The virtually only (partial) exception to Hawthorne's gloomy parade of ruined greatness: the longer-lived Keats of this timeline remains, like his younger self, a romantic poet and a romantic figure. Deeply hurt by the article in the Quarterly Review which condemned his "Endymion" (and which in the other reality helped bring about his death) Keats has ever since withdrawn from public life. Only occasionally is he seen gliding like a ghost around the streets of London, coughing blood and barely clinging to life.
He has published no more of his poetry, but to a small circle of close friends and admirers he has confided parts of an epic poem which he is writing, with a vast utopian vision of mankind's future. Hawthorne describes in considerable detail the vision of that poem, entitled "Paradise Regained" (with a quite different sense from the one of the Milton poem of the same name).
"Keats has thrown his poem forward into an indefinitely remote futurity. He pictures mankind amid the closing circumstances of the time-long warfare between good and evil. Our race is on the eve of its final triumph. Man is within the last stride of perfection; Woman, redeemed from the thralldom against which our sibyl uplifts so powerful and so sad a remonstrance, stands equal by his side or communes for herself with angels; the Earth, sympathizing with her children's happier state, has clothed herself in such luxuriant and loving beauty as no eye ever witnessed since our first parents saw the sun rise over dewy Eden. Nor then indeed; for this is the fulfillment of what was then but a golden promise. But the picture has its shadows. There remains to mankind another peril,- a last encounter with the evil principle. Should the battle go against us, we sink back into the slime and misery of ages. If we triumph!-But it demands a poet's eye to contemplate the splendor of such a consummation, and not to be dazzled."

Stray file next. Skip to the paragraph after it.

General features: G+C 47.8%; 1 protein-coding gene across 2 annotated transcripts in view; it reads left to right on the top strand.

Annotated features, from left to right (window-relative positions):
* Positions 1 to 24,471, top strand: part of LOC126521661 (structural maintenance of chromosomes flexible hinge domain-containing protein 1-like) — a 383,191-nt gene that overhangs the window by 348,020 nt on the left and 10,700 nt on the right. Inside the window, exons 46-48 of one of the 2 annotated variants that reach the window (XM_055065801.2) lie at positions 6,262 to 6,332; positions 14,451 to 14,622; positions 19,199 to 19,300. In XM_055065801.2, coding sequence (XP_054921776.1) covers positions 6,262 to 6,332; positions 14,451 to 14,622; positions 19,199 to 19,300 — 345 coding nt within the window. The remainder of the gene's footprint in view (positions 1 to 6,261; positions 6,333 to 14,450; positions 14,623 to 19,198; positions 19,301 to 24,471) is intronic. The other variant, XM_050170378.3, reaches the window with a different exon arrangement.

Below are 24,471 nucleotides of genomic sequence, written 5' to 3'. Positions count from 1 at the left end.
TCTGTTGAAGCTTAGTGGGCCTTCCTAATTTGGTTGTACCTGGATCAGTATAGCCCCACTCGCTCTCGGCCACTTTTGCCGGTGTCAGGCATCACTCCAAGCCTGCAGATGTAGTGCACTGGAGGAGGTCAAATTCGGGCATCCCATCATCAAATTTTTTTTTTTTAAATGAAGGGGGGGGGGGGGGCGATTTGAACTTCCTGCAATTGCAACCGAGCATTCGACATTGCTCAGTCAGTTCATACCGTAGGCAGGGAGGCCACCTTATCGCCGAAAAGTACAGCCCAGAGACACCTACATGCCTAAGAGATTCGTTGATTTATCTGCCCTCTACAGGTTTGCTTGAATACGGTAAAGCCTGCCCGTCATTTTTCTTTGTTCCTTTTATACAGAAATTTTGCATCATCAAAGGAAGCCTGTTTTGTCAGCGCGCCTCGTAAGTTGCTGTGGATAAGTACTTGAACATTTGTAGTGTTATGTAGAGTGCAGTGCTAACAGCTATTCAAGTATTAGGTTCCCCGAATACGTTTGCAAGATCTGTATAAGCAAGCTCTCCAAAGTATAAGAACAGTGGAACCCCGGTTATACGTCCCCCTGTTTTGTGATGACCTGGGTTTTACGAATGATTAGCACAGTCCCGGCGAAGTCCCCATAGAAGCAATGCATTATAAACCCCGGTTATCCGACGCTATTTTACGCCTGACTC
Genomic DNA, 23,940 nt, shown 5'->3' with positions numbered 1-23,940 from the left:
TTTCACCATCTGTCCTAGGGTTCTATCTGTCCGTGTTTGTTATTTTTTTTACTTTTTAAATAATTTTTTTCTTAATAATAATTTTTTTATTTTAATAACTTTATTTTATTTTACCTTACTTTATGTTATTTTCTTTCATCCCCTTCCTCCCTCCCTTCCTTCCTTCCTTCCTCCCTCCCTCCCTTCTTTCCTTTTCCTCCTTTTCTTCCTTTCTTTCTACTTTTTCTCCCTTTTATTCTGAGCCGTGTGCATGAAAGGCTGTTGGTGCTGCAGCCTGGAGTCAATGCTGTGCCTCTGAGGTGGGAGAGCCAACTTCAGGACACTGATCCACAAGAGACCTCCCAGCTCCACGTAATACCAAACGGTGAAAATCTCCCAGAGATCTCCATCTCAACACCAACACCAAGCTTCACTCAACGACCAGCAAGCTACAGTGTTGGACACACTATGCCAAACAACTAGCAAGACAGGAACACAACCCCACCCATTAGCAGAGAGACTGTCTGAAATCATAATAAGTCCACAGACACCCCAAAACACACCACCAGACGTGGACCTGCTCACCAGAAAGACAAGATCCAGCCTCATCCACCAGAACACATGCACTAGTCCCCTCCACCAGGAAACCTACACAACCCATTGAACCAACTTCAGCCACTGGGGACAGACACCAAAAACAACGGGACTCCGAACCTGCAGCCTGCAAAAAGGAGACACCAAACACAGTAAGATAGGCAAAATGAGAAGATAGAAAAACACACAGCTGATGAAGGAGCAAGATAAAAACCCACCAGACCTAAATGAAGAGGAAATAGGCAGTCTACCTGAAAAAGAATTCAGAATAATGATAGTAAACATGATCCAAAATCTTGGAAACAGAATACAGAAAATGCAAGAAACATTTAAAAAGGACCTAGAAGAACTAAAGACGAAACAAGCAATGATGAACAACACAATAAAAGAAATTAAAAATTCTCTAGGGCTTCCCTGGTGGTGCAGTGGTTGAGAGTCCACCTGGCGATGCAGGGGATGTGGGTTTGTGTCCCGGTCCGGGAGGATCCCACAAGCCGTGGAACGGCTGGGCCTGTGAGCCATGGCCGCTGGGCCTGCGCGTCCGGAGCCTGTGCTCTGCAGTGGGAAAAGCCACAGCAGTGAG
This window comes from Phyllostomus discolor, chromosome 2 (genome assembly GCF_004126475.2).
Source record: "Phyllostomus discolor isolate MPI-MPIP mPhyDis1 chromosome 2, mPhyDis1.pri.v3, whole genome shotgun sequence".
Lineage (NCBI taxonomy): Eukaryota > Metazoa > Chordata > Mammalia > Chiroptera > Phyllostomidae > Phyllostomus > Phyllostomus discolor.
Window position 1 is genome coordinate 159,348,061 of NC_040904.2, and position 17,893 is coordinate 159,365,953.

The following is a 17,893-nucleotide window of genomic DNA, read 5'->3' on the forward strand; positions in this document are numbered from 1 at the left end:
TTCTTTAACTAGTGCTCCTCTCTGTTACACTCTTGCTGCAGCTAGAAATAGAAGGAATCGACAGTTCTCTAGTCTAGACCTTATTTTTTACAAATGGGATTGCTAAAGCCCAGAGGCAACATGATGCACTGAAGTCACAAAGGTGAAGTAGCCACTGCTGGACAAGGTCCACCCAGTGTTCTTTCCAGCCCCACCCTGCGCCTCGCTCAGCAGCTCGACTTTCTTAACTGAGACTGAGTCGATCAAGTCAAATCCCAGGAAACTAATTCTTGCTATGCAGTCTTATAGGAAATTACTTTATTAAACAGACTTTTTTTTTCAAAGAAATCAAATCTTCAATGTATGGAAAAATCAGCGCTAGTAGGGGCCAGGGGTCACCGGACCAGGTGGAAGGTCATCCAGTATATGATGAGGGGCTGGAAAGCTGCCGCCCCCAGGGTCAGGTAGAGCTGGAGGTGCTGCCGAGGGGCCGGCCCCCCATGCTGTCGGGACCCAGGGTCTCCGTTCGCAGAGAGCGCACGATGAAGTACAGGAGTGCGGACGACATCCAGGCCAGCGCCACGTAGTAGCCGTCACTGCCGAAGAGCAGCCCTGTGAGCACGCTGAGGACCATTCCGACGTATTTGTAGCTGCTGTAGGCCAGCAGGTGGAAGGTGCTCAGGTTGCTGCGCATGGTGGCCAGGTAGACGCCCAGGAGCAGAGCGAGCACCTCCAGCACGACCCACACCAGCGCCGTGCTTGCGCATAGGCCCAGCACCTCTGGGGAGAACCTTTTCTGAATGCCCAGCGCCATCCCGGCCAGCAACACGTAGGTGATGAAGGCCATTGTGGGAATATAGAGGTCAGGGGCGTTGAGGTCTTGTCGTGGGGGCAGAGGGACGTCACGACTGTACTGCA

Hawthorne closes, however, on a skeptical note: None but some admirers have heard this poem itself, Keats refuses to publish it on the plea that "the world is not ready", and possibly it is not all that good in reality.
An example of "Transatlantic Romanticism"
"P.'s Correspondence" is a story written by an American, set mostly in England, dealing mainly with famous romantic poets and writers and having the conspicuous point that it is better to be cut off in one's prime than live to an unworthy old age. As such, it was cited by Prof. William Keach of Brown University as an example of Transatlantic Romanticism - i.e.